Early Marriage Culturally Accepted Among Some South Sudanese

A case study by BMC Public Health in 2016 indicated that, young women living in conflict affected countries face risks that are likely to have negative effects on their sexual health and wellbeing.

Early Marriage Culturally Accepted Among Some South Sudanese
Alice Kiden, 24 years and a mother of two attending an event at the refugee settlement in Ugand [Photo|Paul Night]

By Paul Night

MOYO, 27 December 2017 [Gurtong]-Violence, deterioration of economic conditions, poor access to services and breakdown of community norms place them at risk of sexual violence, forced marriage, transactional and/or coerced sex, and other risky sexual behaviors.

However, quantitative evidence is rarely presented to support these reports of increased risks, and much of the increasing awareness of how conflict impacts on the reproductive health of girls and young women is derived from relatively small scale qualitative data, including case studies.

These studies provide highly valuable individual-level insights but cannot assess the scale of the impact at either a population level or for vulnerable sub-groups. For example, many qualitative reports and media coverage suggests that conflict increases the incidence of child marriage, but there is little evidence from quantitative studies.

Refugees’ camps in Uganda are experiencing similar challenges. On 16 June 2015, the Government of Uganda launched the African Union Campaign to End Child Marriage and its first ever National Strategy on Ending Child Marriage and Teenage Pregnancy (2014/2015 – 2019/2020), which was developed in partnership with civil society organizations, including Girls Not Brides members in Uganda, and UN agencies.

Led by the Ministry of Gender, Labour and Social Development, the strategy contains a multi-sectorial monitoring and evaluation framework, as well as an indicative budget for the implementation of the strategy, but an alarming rise in early marriage has been seen among the most vulnerable south Sudanese refugee population in Palorinya refugee settlement, Moyo district according the police.

Assistant Superintendent of police, Denis Ochirican, said the survey conducted in the settlement indicates that 2400 refugees’ women and girls living in the settlement found that more than a third of those surveyed age of 20 and 24 had been married before reaching 18 years.

“Among refugee girls, currently between ages 15 and 17 some 24 percent are married. Before the tribal war conflict erupted in Africa’s youngest nation in 2013 children were significantly less common among Ugandans because of the law prohibiting such act”, Ocircan said.

Alice Kiden 24 is a mother of two children. She was married off by her parents when she was 16 years old a primary school girl back home in South Sudan.

“It is the norm in the village around my country. You see young girls of my age by then were being sent off to get marries to satisfy the interest of their parents and their belief that we’re just meant to be housewives nothing else. Whenever I think of this memory, I cry of my future that is wasted already. I am still young but have no hope of getting back to school because I am someone’s wife now under his control,” she said.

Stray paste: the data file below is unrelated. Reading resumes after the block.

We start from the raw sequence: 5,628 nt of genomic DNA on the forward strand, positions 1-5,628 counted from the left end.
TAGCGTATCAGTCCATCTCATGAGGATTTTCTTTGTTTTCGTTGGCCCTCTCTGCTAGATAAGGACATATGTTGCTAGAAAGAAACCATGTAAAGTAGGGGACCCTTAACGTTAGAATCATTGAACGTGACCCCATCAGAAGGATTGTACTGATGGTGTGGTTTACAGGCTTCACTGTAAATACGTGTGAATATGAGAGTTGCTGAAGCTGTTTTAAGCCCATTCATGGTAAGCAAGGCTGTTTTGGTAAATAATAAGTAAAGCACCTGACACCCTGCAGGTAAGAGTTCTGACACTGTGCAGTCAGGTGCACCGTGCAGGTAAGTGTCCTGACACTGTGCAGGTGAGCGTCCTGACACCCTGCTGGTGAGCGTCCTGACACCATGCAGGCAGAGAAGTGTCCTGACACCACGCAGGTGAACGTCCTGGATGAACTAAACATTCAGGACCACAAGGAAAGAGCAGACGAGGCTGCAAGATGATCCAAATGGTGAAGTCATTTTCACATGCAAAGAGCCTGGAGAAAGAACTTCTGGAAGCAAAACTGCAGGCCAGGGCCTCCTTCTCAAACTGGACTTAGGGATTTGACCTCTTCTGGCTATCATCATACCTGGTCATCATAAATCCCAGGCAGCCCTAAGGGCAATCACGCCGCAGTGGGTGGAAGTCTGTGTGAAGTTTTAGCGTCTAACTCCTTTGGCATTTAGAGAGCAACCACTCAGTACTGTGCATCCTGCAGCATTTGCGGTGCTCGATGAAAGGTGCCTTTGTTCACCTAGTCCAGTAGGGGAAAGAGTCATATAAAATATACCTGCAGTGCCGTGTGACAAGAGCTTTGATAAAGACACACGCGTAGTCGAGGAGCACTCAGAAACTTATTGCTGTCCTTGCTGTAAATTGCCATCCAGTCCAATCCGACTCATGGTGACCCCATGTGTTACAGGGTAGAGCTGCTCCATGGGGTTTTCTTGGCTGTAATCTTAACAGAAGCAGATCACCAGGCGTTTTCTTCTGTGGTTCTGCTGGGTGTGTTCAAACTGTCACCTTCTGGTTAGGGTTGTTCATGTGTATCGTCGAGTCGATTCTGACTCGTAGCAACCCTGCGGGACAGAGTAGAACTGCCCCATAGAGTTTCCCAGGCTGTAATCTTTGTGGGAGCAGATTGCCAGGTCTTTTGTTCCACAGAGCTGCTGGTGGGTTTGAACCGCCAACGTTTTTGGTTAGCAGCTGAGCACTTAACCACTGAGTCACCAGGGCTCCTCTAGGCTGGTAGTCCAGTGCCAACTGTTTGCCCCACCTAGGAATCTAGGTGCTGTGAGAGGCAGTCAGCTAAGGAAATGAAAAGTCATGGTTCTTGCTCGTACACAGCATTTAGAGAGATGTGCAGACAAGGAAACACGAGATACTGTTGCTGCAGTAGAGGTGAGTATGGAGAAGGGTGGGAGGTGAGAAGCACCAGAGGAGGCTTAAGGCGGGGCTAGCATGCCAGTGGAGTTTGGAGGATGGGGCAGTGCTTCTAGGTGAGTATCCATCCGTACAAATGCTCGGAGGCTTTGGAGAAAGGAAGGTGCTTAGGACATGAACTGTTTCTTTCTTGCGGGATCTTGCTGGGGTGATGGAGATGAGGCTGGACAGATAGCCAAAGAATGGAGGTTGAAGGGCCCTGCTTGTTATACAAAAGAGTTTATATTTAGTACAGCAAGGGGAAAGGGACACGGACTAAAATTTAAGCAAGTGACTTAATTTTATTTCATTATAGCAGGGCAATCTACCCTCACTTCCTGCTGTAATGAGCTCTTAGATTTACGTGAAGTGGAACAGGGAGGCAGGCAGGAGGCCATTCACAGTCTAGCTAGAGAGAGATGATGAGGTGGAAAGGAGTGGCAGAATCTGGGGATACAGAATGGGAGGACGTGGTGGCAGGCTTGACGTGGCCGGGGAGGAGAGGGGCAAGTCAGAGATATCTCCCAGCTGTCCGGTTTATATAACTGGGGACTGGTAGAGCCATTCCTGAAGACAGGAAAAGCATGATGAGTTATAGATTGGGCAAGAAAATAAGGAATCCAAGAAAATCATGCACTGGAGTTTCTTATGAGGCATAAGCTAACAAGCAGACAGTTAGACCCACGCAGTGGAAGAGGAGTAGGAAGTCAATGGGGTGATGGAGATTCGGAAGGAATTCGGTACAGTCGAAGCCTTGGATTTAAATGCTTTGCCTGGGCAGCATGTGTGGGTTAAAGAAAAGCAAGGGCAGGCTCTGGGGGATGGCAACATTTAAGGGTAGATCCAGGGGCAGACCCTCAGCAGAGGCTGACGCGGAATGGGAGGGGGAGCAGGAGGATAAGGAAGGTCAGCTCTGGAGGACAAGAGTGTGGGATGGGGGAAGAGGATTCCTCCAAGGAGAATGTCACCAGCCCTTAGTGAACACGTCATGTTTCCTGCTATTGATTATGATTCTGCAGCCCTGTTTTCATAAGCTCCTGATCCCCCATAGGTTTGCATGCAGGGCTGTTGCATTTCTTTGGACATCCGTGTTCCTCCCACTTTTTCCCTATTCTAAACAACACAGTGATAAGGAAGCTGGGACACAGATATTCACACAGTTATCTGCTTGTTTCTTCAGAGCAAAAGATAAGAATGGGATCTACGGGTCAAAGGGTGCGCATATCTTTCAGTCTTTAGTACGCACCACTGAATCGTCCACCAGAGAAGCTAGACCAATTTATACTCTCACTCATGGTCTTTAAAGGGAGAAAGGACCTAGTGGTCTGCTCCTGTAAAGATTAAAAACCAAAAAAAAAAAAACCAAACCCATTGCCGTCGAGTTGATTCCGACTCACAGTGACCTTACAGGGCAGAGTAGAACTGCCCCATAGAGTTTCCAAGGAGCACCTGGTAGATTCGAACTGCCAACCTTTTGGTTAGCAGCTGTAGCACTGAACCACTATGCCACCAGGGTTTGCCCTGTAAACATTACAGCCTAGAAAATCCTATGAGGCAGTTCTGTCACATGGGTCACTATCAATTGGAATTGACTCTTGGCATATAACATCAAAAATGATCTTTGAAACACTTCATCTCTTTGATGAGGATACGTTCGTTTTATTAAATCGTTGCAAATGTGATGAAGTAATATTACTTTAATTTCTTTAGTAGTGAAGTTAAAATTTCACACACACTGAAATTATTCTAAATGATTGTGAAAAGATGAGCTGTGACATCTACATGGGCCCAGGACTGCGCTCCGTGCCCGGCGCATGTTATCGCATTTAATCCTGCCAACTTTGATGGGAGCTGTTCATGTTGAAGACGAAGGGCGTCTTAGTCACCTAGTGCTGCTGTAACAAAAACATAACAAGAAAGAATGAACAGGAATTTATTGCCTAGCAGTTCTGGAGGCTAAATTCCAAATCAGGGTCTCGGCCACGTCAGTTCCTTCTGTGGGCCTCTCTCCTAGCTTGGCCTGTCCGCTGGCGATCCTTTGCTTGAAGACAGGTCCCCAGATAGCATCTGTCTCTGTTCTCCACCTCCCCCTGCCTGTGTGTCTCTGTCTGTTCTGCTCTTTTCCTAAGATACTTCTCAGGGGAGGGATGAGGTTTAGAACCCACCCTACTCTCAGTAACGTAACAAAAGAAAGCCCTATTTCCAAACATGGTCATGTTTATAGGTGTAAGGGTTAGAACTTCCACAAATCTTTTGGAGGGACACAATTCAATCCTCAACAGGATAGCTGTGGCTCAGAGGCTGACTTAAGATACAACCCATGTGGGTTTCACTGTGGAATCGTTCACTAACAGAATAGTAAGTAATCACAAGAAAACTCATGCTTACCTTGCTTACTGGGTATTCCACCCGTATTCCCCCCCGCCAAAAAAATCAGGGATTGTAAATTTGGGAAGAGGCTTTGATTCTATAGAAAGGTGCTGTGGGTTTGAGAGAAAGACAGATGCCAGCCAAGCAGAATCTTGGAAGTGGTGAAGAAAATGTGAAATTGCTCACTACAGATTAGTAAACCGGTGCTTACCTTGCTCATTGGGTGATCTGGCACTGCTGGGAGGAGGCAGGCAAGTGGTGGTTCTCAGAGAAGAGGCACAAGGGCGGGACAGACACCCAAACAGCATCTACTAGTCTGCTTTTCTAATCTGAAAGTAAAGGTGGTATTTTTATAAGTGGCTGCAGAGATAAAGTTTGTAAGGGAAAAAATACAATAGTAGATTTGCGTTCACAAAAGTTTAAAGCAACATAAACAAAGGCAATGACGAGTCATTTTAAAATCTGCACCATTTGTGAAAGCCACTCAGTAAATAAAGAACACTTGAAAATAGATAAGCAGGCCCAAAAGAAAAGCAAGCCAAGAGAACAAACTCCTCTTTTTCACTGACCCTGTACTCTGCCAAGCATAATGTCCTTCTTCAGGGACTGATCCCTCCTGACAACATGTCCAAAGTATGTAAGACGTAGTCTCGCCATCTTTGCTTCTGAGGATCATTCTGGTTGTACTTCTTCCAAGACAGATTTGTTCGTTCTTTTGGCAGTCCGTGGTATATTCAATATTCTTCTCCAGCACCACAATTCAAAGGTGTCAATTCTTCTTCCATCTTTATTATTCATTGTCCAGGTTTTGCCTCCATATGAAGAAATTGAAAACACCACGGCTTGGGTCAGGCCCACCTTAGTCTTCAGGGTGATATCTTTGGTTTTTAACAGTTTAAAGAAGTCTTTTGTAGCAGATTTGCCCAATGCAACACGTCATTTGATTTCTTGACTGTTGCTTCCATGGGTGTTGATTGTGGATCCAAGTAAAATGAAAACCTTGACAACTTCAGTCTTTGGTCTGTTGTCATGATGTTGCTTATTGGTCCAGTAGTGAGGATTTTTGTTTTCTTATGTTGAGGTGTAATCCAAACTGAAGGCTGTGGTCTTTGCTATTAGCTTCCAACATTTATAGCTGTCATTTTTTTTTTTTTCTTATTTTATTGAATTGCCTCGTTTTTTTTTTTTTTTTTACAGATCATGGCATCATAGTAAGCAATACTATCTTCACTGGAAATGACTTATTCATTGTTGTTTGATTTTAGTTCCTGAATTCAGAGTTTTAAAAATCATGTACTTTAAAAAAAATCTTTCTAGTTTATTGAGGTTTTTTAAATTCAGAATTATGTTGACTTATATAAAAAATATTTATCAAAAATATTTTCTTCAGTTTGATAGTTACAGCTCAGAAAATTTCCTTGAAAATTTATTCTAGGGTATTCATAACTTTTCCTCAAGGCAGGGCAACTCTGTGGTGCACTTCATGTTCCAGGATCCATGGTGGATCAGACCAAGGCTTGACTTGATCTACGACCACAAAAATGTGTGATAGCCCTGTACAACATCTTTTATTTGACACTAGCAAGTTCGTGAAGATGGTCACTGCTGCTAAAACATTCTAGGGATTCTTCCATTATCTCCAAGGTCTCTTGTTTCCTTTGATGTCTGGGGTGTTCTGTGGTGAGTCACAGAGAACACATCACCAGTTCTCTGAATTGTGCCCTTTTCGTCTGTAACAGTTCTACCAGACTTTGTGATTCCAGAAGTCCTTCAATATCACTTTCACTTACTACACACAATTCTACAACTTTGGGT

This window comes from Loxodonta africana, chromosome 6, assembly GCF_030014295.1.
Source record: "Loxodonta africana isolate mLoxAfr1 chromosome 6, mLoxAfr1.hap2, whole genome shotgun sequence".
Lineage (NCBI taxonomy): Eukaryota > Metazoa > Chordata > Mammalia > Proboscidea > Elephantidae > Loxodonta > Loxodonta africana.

Jerisha Poni, a South Sudanese who was one of the data collectors said: “I am convinced that no girl should get married before the age of 18 according to Uganda’s law. But when it comes to reality among south Sudanese here (Palorinya) it is different”, she said.

Rose Mary Kiden, a primary five pupil of Chinyi Primary school in Palorinya refugee settlement said: “I really try my best to tell my fellow school girls that getting married early will deprive them of their childhood. In our class sometimes with the help of our senior woman teacher (Madam Alice Kojoa) we raise awareness on the negative effects of child marriage”, Kiden said.

Hilda Nagenda, Programme Coordinator of the Child Protection Program Save the Children identified that early marriage is rooted in cultural traditions. “Early marriage is related to traditions and culture,” said Nagenda. “Some of the tribes in South Sudan here allow it, so it has become a tradition or at least culturally accepted. At the same time it is considered a way to prevent sexual intercourse before marriage.”

But she also explains that “in the case of South Sudanese refugees, there is also an economic factor.”

Job opportunities for South Sudanese refugees in hosting communities are scarce and with south Sudan’s conflict now in its three years, many families have exhausted their resources and are suffering from hardships.

She noted that the marriage of a daughter is perceived to be a way of alleviating potential poverty and at the same time can provide a form of income as a result of dowry money.
“These parents feel they are not doing anything wrong towards their child. For them, it is legal,” Nagenda explained.

However, international organisations such as Save the Children report that child marriage “often denies a girl her right to an education and leaves her far less able to take advantage of economic opportunities. “As a result, child brides – who are more likely to come from poor families in the first place – are likely to remain poor.”

In Uganda, child marriage is often a result of poverty. Many parents marry their daughters in the hope of securing their financial security. Bride prices can also be a motivation for parents: a younger bride means a higher bride price for the family.

Limited access to education for girls and traditional and social norms which dictate that girls are married at a young age in order to fulfill their role as a wife and mother plays a role too.
Displaced populations living in refugee camps often feel unable to protect their daughters from rape. Marrying them off to a warlord or other authority figure is seen as a form of protection.


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